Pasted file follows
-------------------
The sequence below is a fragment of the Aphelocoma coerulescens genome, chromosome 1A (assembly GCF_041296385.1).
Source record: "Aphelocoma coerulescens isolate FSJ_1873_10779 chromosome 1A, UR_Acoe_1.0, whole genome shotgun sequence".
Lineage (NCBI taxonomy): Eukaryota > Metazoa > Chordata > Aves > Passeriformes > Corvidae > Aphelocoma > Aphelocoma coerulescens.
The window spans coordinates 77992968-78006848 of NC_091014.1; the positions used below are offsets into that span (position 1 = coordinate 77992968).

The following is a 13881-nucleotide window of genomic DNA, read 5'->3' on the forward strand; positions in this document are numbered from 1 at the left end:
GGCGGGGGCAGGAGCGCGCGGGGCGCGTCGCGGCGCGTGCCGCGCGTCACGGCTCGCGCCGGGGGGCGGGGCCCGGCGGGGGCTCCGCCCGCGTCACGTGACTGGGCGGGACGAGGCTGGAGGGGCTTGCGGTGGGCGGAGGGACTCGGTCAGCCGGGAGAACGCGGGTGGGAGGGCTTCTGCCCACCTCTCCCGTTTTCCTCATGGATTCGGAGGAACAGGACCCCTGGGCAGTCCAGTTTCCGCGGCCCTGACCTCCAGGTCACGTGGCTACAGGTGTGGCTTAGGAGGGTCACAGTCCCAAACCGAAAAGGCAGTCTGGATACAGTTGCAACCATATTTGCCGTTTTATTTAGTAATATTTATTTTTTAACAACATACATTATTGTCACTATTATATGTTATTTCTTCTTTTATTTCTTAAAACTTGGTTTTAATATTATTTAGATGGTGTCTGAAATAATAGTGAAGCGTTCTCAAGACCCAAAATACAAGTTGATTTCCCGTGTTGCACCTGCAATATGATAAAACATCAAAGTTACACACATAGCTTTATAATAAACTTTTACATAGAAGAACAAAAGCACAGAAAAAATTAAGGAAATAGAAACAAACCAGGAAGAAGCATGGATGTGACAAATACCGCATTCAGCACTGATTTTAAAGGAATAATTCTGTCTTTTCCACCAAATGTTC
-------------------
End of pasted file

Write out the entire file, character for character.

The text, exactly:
The sequence below is a fragment of the Aphelocoma coerulescens genome, chromosome 1A (assembly GCF_041296385.1).
Source record: "Aphelocoma coerulescens isolate FSJ_1873_10779 chromosome 1A, UR_Acoe_1.0, whole genome shotgun sequence".
Lineage (NCBI taxonomy): Eukaryota > Metazoa > Chordata > Aves > Passeriformes > Corvidae > Aphelocoma > Aphelocoma coerulescens.
The window spans coordinates 77992968-78006848 of NC_091014.1; the positions used below are offsets into that span (position 1 = coordinate 77992968).

The following is a 13881-nucleotide window of genomic DNA, read 5'->3' on the forward strand; positions in this document are numbered from 1 at the left end:
GGCGGGGGCAGGAGCGCGCGGGGCGCGTCGCGGCGCGTGCCGCGCGTCACGGCTCGCGCCGGGGGGCGGGGCCCGGCGGGGGCTCCGCCCGCGTCACGTGACTGGGCGGGACGAGGCTGGAGGGGCTTGCGGTGGGCGGAGGGACTCGGTCAGCCGGGAGAACGCGGGTGGGAGGGCTTCTGCCCACCTCTCCCGTTTTCCTCATGGATTCGGAGGAACAGGACCCCTGGGCAGTCCAGTTTCCGCGGCCCTGACCTCCAGGTCACGTGGCTACAGGTGTGGCTTAGGAGGGTCACAGTCCCAAACCGAAAAGGCAGTCTGGATACAGTTGCAACCATATTTGCCGTTTTATTTAGTAATATTTATTTTTTAACAACATACATTATTGTCACTATTATATGTTATTTCTTCTTTTATTTCTTAAAACTTGGTTTTAATATTATTTAGATGGTGTCTGAAATAATAGTGAAGCGTTCTCAAGACCCAAAATACAAGTTGATTTCCCGTGTTGCACCTGCAATATGATAAAACATCAAAGTTACACACATAGCTTTATAATAAACTTTTACATAGAAGAACAAAAGCACAGAAAAAATTAAGGAAATAGAAACAAACCAGGAAGAAGCATGGATGTGACAAATACCGCATTCAGCACTGATTTTAAAGGAATAATTCTGTCTTTTCCACCAAATGTTC